Replication for inventory, transferring items
The goal is quite common - to transfer some item from one container to another one. I can have two chests, or chest and inventory, or even transferring inside of the same container (to another slot).
I simulated with 100ms time delay for replication, it means 10 replications for a second. If for all operations we wait for an answer from the Server, it takes a time. It means that I cannot take an item before Server allows it. And I cannot put it back without permission also. It's definitely wrong.
If I don't wait for an answer from the Server and hope that next replication fixes all issues, it's wrong as well. For example, I make change 1 and send it to the Server. While I wait for replication, I do second change. Finally, I get the response from the Server with change 1, which overwrites my second change. Of course, next replication fixes this issue, however, I have wrong data for some time.
This task even more complicated if a second player wants to take the same item at the same time.
I can see just one solution: to have a revision for each change and every time check it in the client before using. If I have some data from the server with old revision, I wait for next replication to update my data. If a revision is the same or newer (if somebody else did some change also), I can update the data.
However, I feel that this method is also wrong. Because if I play with slots and don't stop, the Server never overtakes me.
The question is - how to do it correctly to avoid time delay for users?
Would it work better to only have the inventory exist on the server, not on the clients? Or at least only do inventory change operations on Server. Any time Client changes something on their end, it doesn't actually happen on their end until the server replies. That way there can be no incorrect unsynchronized changes. I know there would be a visible delay though.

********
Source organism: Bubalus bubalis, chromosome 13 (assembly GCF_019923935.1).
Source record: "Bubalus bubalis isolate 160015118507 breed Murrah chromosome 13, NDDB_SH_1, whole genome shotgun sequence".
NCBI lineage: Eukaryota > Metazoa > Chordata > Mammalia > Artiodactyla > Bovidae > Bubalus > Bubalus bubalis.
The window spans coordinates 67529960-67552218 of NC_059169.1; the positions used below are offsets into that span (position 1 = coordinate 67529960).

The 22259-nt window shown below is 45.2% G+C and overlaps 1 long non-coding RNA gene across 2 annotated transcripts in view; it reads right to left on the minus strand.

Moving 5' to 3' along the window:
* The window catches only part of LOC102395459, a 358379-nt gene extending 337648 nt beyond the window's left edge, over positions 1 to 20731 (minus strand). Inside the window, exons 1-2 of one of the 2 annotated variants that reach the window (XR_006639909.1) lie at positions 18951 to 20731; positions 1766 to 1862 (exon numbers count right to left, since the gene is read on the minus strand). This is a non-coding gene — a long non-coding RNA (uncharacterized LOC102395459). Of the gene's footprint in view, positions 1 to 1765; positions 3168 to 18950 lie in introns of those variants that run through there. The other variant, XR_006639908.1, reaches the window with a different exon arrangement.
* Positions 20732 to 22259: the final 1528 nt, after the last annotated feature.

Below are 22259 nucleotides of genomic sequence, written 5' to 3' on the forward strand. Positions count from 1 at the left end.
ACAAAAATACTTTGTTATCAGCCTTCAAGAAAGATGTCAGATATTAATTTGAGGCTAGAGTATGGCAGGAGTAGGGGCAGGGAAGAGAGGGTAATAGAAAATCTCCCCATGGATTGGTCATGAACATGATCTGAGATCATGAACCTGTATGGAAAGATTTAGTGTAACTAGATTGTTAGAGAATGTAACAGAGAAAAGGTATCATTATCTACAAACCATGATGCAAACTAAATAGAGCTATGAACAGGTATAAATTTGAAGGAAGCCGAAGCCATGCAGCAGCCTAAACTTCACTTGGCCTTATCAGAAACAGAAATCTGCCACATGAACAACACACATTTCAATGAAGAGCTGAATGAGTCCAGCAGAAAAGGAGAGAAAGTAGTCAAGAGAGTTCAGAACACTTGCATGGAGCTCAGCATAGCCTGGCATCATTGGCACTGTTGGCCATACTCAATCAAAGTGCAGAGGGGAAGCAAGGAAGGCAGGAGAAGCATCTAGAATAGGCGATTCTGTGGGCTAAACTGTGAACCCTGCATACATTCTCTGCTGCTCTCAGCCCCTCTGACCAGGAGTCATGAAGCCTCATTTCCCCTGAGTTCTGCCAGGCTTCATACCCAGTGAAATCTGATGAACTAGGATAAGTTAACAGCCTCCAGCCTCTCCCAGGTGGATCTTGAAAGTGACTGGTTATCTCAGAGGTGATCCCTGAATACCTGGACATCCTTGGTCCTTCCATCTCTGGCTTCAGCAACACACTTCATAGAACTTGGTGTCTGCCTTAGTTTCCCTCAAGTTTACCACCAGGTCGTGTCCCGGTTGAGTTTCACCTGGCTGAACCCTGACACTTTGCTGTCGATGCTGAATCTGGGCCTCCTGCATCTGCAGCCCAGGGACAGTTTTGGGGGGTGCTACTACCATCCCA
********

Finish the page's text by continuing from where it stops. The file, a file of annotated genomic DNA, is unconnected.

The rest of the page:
answered Sep 20 '18 at 03:42 AM
Finally, I did it using just RPC from Client to Server and replication from Server to Client. The client has two sets of data: replicated and non-replicated. The client uses the non-replicated dataset. Server and Client have counters. For the client, there is two: non-replicated and replicated.
In case of some changes, non-replicated counter takes +1. The same thing Server does as well.
If the replicated counter right after replication more or equal the non-replicated counter, the non-replicated dataset takes the replicated dataset.
If there is no replication more than 1 second after the last request from the client, the non-replicated dataset takes the last replicated dataset as well.
If the non-replicated dataset does not equal the last replicated dataset, the data is not fully valid.
This method works very well for multiplayer if several players try to change one dataset.
answered Oct 13 '18 at 07:14 AM
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